3. My taste for beer is fading too and I think it’s because my taste for sugar is gone. I have come to hate sweetness in everything from coffee through beer and wine to chocolate. I’ll have one beer where I used to have two or three. I’m drinking more wine, but only the driest reds I can find. Unfortunately that shuts out most American wines which are largely too sweet for me. I know there are dry American reds but they are hard to find especially with the bullshit that American vintners put on their labels. I wish they’d just tell me how dry the wine is and shut up about “hints of black currant and pecans..blah, blah”

    As for small craft brews, 95% of them are shite, but then 95% of everything is shite. Even so many of the craft brews in the 5% are really quite good, especially when I roll into the tap-room after walking 20 kilometres to get there.

    The problem with Brit beers is that there are so many different ones in so many different pubs and I need to sample them all. In theory I’ll be in London in late April, if our civil masters allow it, and I’ll continue my researches.

    1. Fred,
      Take the train out to Wiltshire (Marlborough or Pewsey should do it) and have some Wadworth 6X at one of the local pubs in town. You’ll either thank me or else curse me (for causing an addiction).

      1. Thanks and I certainly will do that or something like it that will get me a taste or two of the stuff.

        Wadworth has an excellent website with a map of all the pubs where their stuff is available. https://www.wadworth.co.uk/find-a-pub

        There’s one in London, the King’s Arms, Fulham and one in Basingstoke which is a mere 20 miles from where one of my aunts lives. https://www.bartonsmillpubanddining.co.uk/

        Looking at the Basingstoke website photo I noticed that the serve “cask ales”. Last visit to the UK my cousin explained the difference between cask and keg draught beers and when I paid attention I realized I too enjoyed cask ales more than kegged, canned or bottled. Is Wadworth a cask ale?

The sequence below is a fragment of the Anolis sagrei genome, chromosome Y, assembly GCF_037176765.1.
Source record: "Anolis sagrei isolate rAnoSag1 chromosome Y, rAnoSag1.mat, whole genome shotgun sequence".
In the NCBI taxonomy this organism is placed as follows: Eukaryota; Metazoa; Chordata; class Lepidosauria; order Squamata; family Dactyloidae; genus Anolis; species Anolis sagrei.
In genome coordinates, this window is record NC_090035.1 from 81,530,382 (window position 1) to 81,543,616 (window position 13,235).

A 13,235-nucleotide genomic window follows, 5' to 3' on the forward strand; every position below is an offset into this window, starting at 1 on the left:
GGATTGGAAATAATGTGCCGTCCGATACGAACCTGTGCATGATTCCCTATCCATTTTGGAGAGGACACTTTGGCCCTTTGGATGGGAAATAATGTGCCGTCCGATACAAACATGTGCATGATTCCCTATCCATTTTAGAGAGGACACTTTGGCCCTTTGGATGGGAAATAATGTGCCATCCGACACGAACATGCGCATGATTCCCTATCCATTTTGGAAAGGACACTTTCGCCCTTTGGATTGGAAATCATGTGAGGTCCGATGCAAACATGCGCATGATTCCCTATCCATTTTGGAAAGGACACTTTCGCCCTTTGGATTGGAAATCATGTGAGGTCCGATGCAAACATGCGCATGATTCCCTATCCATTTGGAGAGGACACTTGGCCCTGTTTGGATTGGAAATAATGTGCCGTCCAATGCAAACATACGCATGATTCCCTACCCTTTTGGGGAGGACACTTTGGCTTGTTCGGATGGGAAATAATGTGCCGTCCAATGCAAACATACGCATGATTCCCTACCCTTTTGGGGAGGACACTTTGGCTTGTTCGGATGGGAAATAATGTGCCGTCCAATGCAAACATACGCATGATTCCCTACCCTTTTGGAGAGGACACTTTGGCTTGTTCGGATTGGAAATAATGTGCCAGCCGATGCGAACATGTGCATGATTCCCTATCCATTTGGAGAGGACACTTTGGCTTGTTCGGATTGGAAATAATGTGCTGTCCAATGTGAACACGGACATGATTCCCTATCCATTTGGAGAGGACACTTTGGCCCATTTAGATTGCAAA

Anyway, I’m going to get me some.

  4. I’m 55 and the sweet sugary thing is affecting me too. I used to live on chocolates, snack on candy all day, and drink coca-cola at least once or twice a day. Now, not nearly so much and when I do, the overwhelming sickly sweet taste turns me off. I was also diagnosed as pre-diabetic so a change in diet was required. After months of no coke, I can’t finish a single can because it’s like drinking syrup.

    As for beer, I’ll knock back several varieties, including Shiner Bock and New Belgium Fat Tire. But after 2 or 3 I feel super bloated, not in the least bit affected by the alcohol, and wondering why I should drink anymore.

    I’ve moved on to bourbon whiskey, straight, as my drink of choice. I’ll have the occasional beer in the afternoon, but the bloated feeling after several really turns me off now.

    As for the virgin at an orgy – I used to drink 6 or more daily during weekends, sometimes 8 to 10 over the course of the day (yes, a day drinker, started drinking at lunch and knock off at bedtime). So I’ve had my experiences.

    1. “But after 2 or 3 I feel super bloated, not in the least bit affected by the alcohol, and wondering why I should drink anymore.”

      That’s me to a T.

    2. It’s the damdest thing – I turned 40 and my sweet tooth just disintegrated and fell out of my head. I was never a big sweets guy, but I could down a shit ton of ice cream at a sitting. Dreyer’s Mocha Almond Fudge if you’re keeping score. But it’s had no impact on how I drink. So there’s that.

  5. Experienced beer drinker here (understatement alert). While at age 57 I enjoy the beer as much as I did, I find the after-effects of over-indulgence are greater than they used to be, not sure if it’s the beer or the staying-up late enough to drink that much of it, but that’s how it is.

    For a long time I was a dedicated Guinness drinker, and I actually knew of a couple places that (a) served it the proper temperature, i.e. not ice cold and (b) had bartenders who knew how to pour it without half the glass being foam. Never had it Over There, and I’m told if one does one will never touch the stuff in the US again, but there it is. I also knew a place back in the day that served Bass and John Courage (the first “good” beer I drank in quantity), although after three or four pints Bass sours my stomach. I don’t know if you like German beers, but Spaten is good as is Krombacher Dark (my go-to at the local German Beirhaus), there are others but I can’t recall them right now. Some craft brewers and brew pubs have made wonderful stouts and porters, but those are best sampled locally since they often don’t travel well. I know it’s not helpful to you, but Wallenpaupack Brewing Company (a few miles from me) and Cape May Brewing Company (south NJ, where wife and I used to go about once a year) both make wonderful stouts. The BJs Brewpub chain also has an excellent Oatmeal Stout, don’t know if there’s any near you.

    I’ve had Boddington’s on draft on cruise ships a couple times and liked it. I gave it a second chance after a first experience with it at a bar in Manhattan where I suspect it had skunked, it tasted like cow crap.